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Space Exploration News

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astrophysics, cosmology, the universe...

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Galaxy evolution: Caught in the act

One of the mysteries of the Universe is the question of how all the galaxies we see around us came to be. Astronomers have now uncovered new insights into the processes that have shaped galaxies, using the Hubble Space Telescope and Chandra X-ray Observatory telescope.

Posted: Nov 14th, 2014

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The answer is blowing in the intergalactic wind

Astronomers have provided the first direct evidence that an intergalactic 'wind' is stripping galaxies of star-forming gas as they fall into clusters of galaxies. The observations help explain why galaxies found in clusters are known to have relatively little gas and less star formation when compared to non-cluster or 'field' galaxies.

Posted: Nov 13th, 2014

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Explainer: why Rosetta comet mission is such a big deal (w/video)

The first attempted landing on the surface of a comet is a huge landmark in the history of space exploration that will not only uncover further details about comets but could unlock further clues about the origins of our solar system and the development of life on Earth.

Posted: Nov 12th, 2014

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First observations of the surfaces of objects from the Oort Cloud

Astronomers are announcing today the discovery of two unusual objects in comet-like orbits that originate in the Oort cloud but with almost no activity, giving scientists a first look at their surfaces. These results are particularly intriguing because the surfaces are different from what astronomers expected.

Posted: Nov 11th, 2014

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ALMA finds best evidence yet for galactic merger in distant protocluster

Nestled among a triplet of young galaxies more than 12.5 billion light-years away is a cosmic powerhouse: a galaxy that is producing stars nearly 1,000 times faster than our own Milky Way. This energetic starburst galaxy, known as AzTEC-3, together with its gang of calmer galaxies may represent the best evidence yet that large galaxies grow from the merger of smaller ones in the early Universe, a process known as hierarchical merging.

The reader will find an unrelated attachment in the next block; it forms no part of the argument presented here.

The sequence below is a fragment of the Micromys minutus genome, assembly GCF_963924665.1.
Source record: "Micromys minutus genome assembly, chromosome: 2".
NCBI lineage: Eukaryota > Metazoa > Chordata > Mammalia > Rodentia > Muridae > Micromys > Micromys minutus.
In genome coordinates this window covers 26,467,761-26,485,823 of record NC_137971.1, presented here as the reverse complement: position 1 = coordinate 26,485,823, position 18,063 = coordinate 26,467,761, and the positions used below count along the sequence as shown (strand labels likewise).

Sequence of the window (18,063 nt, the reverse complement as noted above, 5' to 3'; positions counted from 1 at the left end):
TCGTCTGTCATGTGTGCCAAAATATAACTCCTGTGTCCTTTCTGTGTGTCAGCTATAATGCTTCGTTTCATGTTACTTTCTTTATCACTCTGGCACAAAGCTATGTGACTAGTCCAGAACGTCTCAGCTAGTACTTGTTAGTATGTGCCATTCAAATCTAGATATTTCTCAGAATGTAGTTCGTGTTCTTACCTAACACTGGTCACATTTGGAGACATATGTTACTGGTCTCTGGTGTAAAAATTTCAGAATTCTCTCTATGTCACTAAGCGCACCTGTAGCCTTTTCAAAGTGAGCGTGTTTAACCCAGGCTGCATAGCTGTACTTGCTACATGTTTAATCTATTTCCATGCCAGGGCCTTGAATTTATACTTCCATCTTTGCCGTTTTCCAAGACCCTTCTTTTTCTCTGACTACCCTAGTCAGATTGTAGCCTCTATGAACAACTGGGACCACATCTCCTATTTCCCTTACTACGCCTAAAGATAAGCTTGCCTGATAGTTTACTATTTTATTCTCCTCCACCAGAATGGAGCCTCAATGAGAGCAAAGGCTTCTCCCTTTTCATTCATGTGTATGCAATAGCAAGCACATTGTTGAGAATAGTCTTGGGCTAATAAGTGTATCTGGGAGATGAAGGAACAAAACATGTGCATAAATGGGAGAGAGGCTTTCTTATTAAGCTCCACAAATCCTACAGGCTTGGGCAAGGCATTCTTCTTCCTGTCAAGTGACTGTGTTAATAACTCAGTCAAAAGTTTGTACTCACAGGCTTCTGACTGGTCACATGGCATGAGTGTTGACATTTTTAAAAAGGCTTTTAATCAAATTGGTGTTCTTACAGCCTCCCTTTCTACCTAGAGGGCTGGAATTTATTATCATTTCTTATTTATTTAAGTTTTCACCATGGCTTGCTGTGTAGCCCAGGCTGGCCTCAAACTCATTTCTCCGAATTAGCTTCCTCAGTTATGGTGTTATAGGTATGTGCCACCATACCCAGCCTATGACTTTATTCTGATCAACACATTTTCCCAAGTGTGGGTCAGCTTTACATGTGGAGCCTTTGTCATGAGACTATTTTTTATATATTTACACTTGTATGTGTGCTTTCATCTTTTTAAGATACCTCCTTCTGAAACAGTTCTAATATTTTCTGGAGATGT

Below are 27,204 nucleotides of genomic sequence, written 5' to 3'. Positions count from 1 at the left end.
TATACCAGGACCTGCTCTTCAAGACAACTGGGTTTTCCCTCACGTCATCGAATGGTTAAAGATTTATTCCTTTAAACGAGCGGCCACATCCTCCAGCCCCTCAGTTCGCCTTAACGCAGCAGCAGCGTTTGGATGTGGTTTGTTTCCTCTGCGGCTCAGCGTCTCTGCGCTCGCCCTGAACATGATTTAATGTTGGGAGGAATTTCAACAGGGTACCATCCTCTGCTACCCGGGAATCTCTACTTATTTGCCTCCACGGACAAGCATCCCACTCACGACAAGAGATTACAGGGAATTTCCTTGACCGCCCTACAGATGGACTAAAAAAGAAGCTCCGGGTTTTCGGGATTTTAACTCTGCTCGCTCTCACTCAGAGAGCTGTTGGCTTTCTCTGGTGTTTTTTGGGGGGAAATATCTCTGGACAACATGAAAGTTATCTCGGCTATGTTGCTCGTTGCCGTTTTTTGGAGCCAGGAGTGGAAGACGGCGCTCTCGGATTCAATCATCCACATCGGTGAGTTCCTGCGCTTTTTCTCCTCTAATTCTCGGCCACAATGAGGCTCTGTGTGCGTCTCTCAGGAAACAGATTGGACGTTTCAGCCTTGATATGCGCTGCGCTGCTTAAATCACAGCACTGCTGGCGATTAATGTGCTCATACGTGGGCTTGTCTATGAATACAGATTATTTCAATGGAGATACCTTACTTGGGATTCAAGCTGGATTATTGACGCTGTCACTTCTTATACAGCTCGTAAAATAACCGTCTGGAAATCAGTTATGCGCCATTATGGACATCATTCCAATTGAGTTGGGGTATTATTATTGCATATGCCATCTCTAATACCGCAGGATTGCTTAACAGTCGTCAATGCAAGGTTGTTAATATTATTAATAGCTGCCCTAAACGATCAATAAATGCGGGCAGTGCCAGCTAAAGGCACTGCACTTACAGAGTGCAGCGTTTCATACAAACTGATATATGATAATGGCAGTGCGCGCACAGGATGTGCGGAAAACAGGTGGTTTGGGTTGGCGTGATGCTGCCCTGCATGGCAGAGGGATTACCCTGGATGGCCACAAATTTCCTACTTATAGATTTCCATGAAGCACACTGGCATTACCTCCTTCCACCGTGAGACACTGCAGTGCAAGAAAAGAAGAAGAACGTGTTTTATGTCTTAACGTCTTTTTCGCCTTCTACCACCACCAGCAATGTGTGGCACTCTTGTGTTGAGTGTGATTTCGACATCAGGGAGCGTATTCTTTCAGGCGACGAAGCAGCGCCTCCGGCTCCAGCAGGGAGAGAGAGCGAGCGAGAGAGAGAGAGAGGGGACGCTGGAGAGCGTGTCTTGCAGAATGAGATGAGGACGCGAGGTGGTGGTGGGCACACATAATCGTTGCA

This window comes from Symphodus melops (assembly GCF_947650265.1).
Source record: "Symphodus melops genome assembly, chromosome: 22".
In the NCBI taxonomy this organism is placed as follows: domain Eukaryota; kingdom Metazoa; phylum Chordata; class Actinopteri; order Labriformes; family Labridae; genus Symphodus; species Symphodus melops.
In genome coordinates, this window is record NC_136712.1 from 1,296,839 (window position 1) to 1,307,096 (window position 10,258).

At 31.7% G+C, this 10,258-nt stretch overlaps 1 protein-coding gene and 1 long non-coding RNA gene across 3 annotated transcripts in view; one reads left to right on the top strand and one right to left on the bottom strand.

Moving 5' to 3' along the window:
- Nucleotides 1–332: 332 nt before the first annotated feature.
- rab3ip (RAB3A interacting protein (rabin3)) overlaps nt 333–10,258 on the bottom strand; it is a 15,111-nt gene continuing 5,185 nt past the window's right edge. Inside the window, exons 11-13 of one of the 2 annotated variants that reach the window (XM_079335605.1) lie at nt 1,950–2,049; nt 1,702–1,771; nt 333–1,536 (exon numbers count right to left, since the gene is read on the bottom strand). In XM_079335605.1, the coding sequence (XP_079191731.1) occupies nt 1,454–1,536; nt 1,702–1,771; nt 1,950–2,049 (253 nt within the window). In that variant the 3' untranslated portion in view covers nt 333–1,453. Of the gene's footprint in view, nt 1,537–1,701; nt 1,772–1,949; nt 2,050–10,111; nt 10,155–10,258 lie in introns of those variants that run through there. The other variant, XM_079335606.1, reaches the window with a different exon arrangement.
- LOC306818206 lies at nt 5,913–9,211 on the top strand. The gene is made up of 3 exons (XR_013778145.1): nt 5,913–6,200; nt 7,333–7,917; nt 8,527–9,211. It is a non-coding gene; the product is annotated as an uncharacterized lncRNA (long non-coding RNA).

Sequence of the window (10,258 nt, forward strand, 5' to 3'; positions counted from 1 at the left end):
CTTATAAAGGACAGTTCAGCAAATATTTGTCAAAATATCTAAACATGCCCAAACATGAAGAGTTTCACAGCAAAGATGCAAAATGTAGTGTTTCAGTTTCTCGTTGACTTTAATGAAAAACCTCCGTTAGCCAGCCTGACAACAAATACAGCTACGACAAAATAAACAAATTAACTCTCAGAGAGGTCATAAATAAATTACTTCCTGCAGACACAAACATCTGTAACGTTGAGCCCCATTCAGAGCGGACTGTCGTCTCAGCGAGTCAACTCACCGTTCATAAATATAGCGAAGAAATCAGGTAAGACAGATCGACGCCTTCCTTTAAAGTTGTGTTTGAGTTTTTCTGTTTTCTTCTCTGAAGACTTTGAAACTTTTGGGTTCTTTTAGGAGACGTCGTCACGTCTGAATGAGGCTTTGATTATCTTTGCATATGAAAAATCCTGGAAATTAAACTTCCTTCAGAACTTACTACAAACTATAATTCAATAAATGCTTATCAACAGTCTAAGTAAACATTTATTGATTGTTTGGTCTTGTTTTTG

Posted: Nov 11th, 2014

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Baby photos of a scaled-up solar system

Astronomers have discovered two dust belts surrounded by a large dust halo around young star HD 95086. The findings provide a look back at what our solar system may have resembled in its infancy.

Posted: Nov 10th, 2014

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Astronomers dissect the aftermath of a supernova

Observations with the ATCA and ALMA radio telescopes have shown signs of something never seen before, located at the center or the remnant of a supernova. It could be a pulsar wind nebula, driven by the spinning neutron star, or pulsar, which astronomers have been searching for since 1987.

Posted: Nov 10th, 2014

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Counting stars 2.0

Light pollution is not only a problem for astronomy. Scientists from the interdisciplinary project 'Loss of the Night' study how it affects health, society, and the environment. In order to measure how skyglow is changing, they have developed an app for smartphones, which allows citizen scientists to count the number of visible stars in the night sky.

Posted: Nov 10th, 2014

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Rosetta: The dark side of the comet

Light scattered from dust particles allows a first glance at the side of comet 67P that has been trapped in the darkness of polar night for the last months.

Posted: Nov 7th, 2014

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Hubble surveys debris-strewn exoplanetary construction yards

Astronomers using the Hubble Space Telescope have completed the largest and most sensitive visible-light imaging survey of dusty debris disks around other stars. These dusty disks, likely created by collisions between leftover objects from planet formation, were imaged around stars as young as 10 million years old and as mature as more than 1 billion years old.

Posted: Nov 6th, 2014

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